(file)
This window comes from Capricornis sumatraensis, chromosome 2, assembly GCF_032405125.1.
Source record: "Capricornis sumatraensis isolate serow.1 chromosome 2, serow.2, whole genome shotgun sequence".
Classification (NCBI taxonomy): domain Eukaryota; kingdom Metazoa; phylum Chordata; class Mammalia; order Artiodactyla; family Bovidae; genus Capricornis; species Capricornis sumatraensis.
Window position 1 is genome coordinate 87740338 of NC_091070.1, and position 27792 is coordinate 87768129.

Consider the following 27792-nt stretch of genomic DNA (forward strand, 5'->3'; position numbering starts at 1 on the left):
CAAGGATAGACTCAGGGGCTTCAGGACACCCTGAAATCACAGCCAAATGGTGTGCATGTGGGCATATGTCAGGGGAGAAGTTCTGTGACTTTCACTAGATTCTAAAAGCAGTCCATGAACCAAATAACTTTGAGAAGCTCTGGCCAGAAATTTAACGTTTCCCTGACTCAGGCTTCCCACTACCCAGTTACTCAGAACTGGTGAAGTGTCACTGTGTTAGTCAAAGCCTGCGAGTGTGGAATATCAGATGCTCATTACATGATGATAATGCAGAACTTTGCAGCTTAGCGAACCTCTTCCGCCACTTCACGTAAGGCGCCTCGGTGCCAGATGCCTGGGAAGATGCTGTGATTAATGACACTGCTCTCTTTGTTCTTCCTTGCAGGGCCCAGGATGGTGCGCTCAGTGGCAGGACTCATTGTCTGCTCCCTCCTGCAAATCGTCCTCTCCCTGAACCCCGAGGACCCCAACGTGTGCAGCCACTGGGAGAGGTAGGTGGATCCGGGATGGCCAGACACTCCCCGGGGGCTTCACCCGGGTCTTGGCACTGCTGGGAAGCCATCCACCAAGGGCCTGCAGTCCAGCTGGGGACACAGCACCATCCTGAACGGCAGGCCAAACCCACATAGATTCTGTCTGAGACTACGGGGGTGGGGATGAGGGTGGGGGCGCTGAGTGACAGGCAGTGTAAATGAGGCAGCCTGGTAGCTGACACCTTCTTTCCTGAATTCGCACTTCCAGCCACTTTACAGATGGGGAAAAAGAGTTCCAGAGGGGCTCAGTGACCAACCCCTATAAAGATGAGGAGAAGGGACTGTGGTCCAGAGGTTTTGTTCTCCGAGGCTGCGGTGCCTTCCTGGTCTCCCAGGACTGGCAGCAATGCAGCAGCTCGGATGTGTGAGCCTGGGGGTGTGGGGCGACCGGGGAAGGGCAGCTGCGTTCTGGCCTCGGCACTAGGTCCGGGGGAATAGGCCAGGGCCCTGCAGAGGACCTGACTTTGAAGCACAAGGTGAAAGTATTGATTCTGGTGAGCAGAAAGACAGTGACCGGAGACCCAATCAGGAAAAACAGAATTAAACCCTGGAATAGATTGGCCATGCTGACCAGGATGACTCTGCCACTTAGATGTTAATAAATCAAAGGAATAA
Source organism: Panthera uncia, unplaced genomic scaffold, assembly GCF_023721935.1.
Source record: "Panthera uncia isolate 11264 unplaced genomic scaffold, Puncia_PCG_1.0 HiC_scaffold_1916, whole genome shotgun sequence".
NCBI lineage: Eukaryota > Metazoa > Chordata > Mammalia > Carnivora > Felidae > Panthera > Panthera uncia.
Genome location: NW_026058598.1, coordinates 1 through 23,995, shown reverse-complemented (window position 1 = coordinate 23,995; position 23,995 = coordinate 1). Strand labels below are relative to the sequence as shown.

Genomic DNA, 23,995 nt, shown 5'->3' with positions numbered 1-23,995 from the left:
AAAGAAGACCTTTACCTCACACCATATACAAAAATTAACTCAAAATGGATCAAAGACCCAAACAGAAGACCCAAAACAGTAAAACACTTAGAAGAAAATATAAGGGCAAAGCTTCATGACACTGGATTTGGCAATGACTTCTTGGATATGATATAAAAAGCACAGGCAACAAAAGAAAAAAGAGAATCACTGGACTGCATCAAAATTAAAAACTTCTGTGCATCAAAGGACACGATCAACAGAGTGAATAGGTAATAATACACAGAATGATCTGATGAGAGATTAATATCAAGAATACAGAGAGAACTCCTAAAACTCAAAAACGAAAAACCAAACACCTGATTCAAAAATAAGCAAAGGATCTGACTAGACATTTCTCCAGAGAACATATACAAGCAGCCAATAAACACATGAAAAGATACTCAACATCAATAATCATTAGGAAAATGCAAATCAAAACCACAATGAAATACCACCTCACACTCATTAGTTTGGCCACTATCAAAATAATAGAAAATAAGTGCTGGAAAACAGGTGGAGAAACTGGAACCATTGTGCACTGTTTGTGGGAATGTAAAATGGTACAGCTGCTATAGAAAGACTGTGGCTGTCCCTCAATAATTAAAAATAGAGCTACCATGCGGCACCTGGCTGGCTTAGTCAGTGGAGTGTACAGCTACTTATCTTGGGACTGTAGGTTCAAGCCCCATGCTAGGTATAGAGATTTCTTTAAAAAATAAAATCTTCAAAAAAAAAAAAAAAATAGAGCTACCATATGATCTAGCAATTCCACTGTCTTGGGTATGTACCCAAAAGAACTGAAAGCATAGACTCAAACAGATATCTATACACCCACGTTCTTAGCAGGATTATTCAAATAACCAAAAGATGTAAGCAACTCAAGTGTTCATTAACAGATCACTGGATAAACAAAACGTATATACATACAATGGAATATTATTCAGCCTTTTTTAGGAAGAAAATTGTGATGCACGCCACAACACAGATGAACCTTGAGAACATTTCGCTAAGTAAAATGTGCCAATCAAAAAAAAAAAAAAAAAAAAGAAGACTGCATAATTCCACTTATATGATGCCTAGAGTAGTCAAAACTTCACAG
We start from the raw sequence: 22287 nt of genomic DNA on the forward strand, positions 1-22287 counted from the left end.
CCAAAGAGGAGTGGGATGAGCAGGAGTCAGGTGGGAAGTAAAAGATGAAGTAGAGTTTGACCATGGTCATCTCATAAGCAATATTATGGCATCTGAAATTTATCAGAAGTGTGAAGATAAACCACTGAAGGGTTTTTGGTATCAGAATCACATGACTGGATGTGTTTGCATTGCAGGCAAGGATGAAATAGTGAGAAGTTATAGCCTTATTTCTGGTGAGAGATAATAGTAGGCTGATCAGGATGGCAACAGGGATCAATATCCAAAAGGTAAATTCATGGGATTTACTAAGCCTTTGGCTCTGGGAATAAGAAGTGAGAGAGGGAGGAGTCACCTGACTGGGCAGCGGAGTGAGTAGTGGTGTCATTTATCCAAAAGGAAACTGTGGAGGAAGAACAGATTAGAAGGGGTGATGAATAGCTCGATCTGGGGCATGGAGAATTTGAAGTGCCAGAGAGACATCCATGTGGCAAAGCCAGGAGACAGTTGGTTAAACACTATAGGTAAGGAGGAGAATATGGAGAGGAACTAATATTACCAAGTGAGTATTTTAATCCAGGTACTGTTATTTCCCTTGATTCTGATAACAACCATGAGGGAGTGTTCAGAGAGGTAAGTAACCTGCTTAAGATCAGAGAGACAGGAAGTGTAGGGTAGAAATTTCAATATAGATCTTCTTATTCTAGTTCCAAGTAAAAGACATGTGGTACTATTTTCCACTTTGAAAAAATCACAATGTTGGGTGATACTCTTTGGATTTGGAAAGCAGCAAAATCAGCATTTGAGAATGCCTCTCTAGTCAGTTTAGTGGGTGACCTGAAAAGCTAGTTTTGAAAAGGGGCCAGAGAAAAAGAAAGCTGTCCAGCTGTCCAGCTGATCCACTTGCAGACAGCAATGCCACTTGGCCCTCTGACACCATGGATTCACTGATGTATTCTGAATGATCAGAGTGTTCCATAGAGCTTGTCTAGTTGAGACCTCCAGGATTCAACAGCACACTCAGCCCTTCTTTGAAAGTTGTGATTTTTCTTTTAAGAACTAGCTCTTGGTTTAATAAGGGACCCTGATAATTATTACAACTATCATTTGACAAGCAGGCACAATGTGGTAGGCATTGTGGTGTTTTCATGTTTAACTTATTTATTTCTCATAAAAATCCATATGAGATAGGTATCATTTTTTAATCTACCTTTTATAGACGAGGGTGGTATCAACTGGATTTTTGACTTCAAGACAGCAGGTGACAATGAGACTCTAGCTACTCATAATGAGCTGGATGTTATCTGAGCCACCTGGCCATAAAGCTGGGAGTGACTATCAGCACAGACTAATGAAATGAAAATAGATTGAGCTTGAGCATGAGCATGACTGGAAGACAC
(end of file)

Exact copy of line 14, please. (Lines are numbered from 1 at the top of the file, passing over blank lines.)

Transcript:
CCAAAGAGGAGTGGGATGAGCAGGAGTCAGGTGGGAAGTAAAAGATGAAGTAGAGTTTGACCATGGTCATCTCATAAGCAATATTATGGCATCTGAAATTTATCAGAAGTGTGAAGATAAACCACTGAAGGGTTTTTGGTATCAGAATCACATGACTGGATGTGTTTGCATTGCAGGCAAGGATGAAATAGTGAGAAGTTATAGCCTTATTTCTGGTGAGAGATAATAGTAGGCTGATCAGGATGGCAACAGGGATCAATATCCAAAAGGTAAATTCATGGGATTTACTAAGCCTTTGGCTCTGGGAATAAGAAGTGAGAGAGGGAGGAGTCACCTGACTGGGCAGCGGAGTGAGTAGTGGTGTCATTTATCCAAAAGGAAACTGTGGAGGAAGAACAGATTAGAAGGGGTGATGAATAGCTCGATCTGGGGCATGGAGAATTTGAAGTGCCAGAGAGACATCCATGTGGCAAAGCCAGGAGACAGTTGGTTAAACACTATAGGTAAGGAGGAGAATATGGAGAGGAACTAATATTACCAAGTGAGTATTTTAATCCAGGTACTGTTATTTCCCTTGATTCTGATAACAACCATGAGGGAGTGTTCAGAGAGGTAAGTAACCTGCTTAAGATCAGAGAGACAGGAAGTGTAGGGTAGAAATTTCAATATAGATCTTCTTATTCTAGTTCCAAGTAAAAGACATGTGGTACTATTTTCCACTTTGAAAAAATCACAATGTTGGGTGATACTCTTTGGATTTGGAAAGCAGCAAAATCAGCATTTGAGAATGCCTCTCTAGTCAGTTTAGTGGGTGACCTGAAAAGCTAGTTTTGAAAAGGGGCCAGAGAAAAAGAAAGCTGTCCAGCTGTCCAGCTGATCCACTTGCAGACAGCAATGCCACTTGGCCCTCTGACACCATGGATTCACTGATGTATTCTGAATGATCAGAGTGTTCCATAGAGCTTGTCTAGTTGAGACCTCCAGGATTCAACAGCACACTCAGCCCTTCTTTGAAAGTTGTGATTTTTCTTTTAAGAACTAGCTCTTGGTTTAATAAGGGACCCTGATAATTATTACAACTATCATTTGACAAGCAGGCACAATGTGGTAGGCATTGTGGTGTTTTCATGTTTAACTTATTTATTTCTCATAAAAATCCATATGAGATAGGTATCATTTTTTAATCTACCTTTTATAGACGAGGGTGGTATCAACTGGATTTTTGACTTCAAGACAGCAGGTGACAATGAGACTCTAGCTACTCATAATGAGCTGGATGTTATCTGAGCCACCTGGCCATAAAGCTGGGAGTGACTATCAGCACAGACTAATGAAATGAAAATAGATTGAGCTTGAGCATGAGCATGACTGGAAGACAC